There are several ways in which constructively making the problem bigger can shift product-development efforts from being incremental to game-changing.
How big is big? Raise aspiration levels. You can’t help a team or product champion raise their aspirations without thinking big yourself. We can look at the evolution of technology and society for inspiration. Over history, technology has enabled society to progress along certain key dimensions:
- Increasing the scale of possible cooperation and coordination over much larger and more diverse territories and assemblages of people
- Unleashing new, more fluid forms of financial transaction and enabling people to take on financial risk
- Facilitating efficient distribution of goods
- Liberating human initiative from the restrictions of time and geography
- Increasing individual autonomy by providing easier access to what people have depended on specialists for
- Extending our biological capacities for strength, speed, longevity, and cognition.
Doesn’t this read like a taxonomy of value propositions? UX can help teams identify opportunities to deliver value in the big themes of human life. Every innovation can contribute in some way. At one level, you may be focusing on the discoverability of the shopping cart, but at another level you are contributing to new forms of online financial transaction. This may help build commitment to more ambitious value propositions, especially true if the vision is sustained for more than a single product initiative. In addition to helping create an expansive product vision, UX skills can directly support the types of technological innovation that have tended to drive those historical trends:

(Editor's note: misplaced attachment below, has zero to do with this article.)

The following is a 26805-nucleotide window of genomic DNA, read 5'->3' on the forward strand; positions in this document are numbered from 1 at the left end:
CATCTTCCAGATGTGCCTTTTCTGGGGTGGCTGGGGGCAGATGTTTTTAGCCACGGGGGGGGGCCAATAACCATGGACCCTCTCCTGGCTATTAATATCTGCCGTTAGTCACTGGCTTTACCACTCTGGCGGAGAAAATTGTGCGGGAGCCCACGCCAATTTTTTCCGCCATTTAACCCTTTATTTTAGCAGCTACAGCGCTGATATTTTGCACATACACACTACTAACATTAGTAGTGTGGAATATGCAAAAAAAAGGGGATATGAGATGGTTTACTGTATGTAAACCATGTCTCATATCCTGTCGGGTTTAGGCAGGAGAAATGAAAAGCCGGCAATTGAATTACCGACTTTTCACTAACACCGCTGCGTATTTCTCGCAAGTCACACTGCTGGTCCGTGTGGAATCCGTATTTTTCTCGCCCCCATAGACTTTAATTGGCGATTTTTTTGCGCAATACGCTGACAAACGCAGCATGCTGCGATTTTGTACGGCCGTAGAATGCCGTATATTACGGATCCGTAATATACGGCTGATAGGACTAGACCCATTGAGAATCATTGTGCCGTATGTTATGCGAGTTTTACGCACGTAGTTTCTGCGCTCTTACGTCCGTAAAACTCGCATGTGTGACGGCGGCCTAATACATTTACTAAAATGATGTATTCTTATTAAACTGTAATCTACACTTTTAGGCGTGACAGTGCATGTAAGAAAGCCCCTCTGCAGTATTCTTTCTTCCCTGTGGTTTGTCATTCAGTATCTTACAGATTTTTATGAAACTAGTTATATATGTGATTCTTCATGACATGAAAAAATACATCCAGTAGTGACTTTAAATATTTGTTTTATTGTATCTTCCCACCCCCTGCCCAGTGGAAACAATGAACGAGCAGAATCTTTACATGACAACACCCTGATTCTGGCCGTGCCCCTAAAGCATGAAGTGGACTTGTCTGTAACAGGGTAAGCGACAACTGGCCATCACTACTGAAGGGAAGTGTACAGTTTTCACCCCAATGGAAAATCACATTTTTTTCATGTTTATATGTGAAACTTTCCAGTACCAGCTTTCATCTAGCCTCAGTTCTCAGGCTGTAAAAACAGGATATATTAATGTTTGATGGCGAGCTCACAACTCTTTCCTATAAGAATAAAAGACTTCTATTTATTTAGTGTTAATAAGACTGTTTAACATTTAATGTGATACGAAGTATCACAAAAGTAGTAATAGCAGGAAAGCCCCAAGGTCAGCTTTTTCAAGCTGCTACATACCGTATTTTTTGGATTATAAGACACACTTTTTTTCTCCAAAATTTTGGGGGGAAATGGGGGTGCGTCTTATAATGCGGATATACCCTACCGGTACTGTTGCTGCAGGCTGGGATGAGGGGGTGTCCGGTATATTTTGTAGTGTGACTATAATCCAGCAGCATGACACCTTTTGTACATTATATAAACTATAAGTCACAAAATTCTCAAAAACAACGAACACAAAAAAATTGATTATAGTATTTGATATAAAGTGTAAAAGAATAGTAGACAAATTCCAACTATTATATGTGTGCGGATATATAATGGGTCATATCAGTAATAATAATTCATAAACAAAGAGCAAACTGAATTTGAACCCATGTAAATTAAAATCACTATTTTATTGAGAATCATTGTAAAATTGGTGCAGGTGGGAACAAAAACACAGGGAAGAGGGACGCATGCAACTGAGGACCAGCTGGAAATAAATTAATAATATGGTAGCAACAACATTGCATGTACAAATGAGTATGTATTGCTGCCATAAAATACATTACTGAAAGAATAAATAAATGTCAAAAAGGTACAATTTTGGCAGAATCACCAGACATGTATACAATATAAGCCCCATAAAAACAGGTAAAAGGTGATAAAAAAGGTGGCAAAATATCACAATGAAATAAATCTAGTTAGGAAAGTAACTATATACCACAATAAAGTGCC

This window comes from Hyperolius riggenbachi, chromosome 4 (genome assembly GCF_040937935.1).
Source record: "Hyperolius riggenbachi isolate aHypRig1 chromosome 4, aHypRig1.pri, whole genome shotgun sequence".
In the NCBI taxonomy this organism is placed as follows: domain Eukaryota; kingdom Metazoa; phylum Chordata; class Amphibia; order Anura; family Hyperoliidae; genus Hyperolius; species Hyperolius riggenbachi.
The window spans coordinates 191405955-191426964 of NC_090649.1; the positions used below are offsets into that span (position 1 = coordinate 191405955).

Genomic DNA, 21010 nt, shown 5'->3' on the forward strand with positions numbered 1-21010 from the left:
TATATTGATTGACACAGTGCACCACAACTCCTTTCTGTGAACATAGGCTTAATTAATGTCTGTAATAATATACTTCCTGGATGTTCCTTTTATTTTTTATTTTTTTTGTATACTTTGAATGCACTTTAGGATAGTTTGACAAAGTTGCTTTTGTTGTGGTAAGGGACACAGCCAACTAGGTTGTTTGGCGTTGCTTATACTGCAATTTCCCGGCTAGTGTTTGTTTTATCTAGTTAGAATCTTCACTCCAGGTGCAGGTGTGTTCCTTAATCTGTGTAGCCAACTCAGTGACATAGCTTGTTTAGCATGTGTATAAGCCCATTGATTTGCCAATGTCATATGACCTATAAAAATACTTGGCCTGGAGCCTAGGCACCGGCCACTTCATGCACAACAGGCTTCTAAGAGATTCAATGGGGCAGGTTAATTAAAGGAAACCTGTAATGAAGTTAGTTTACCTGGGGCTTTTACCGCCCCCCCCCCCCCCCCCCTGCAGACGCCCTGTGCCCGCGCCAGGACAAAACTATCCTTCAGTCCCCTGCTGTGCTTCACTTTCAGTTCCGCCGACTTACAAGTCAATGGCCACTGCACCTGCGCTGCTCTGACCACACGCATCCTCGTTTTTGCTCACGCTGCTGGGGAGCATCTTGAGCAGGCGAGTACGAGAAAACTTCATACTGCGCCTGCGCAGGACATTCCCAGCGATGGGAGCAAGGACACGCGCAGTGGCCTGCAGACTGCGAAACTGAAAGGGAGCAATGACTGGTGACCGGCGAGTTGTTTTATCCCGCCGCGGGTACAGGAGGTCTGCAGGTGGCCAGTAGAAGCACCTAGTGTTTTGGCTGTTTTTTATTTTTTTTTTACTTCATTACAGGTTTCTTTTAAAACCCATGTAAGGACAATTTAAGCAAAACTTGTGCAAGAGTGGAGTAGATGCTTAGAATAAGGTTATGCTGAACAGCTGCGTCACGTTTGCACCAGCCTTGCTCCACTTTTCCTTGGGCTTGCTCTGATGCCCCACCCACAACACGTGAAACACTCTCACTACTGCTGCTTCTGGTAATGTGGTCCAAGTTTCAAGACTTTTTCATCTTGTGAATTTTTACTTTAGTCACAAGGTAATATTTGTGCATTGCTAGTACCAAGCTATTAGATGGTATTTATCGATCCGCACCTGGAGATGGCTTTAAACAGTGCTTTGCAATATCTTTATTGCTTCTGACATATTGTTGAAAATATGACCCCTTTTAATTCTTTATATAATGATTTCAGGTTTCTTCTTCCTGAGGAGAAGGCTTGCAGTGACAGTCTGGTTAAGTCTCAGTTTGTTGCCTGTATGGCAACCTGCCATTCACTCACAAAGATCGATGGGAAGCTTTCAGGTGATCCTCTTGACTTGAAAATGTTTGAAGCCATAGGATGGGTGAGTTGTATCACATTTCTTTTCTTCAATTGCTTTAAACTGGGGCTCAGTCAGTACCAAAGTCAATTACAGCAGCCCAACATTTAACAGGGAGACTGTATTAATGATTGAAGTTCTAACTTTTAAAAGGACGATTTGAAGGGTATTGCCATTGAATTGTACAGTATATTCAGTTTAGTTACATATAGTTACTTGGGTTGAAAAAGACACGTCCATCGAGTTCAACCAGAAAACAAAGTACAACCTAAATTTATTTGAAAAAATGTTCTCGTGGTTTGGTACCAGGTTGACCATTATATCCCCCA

- Facilitating automation
- Making a solution applicable to many domains
- Adapting a solution from one domain to a remotely related one
- Integrating technologies that seemed distinct
- Solving problems elegantly (in the mathematical sense of parsimonious)
- Creating infrastructural products that are broadly applicable to a wide range of value propositions and technologies.
It is hard to see how any such technological changes could succeed without addressing the human element. If metaphors and design concepts are transferred across technologies and domains, what aspect of the metaphor is central, and how must it be adapted to the new context? If a simple, elegant solution means moving to a higher level of abstraction, what will help users form a mental model of the new concept? UX research should help answer questions like these.
Consider the general case. A tactical approach often treats each design problem as a one-off, as an incidental obstacle on the way to the larger product goal. By focusing on the specifics of each particular instance, we reinvent the wheel, miss opportunities for innovations with broad impact, and limit our ability to find analogs from which we could learn.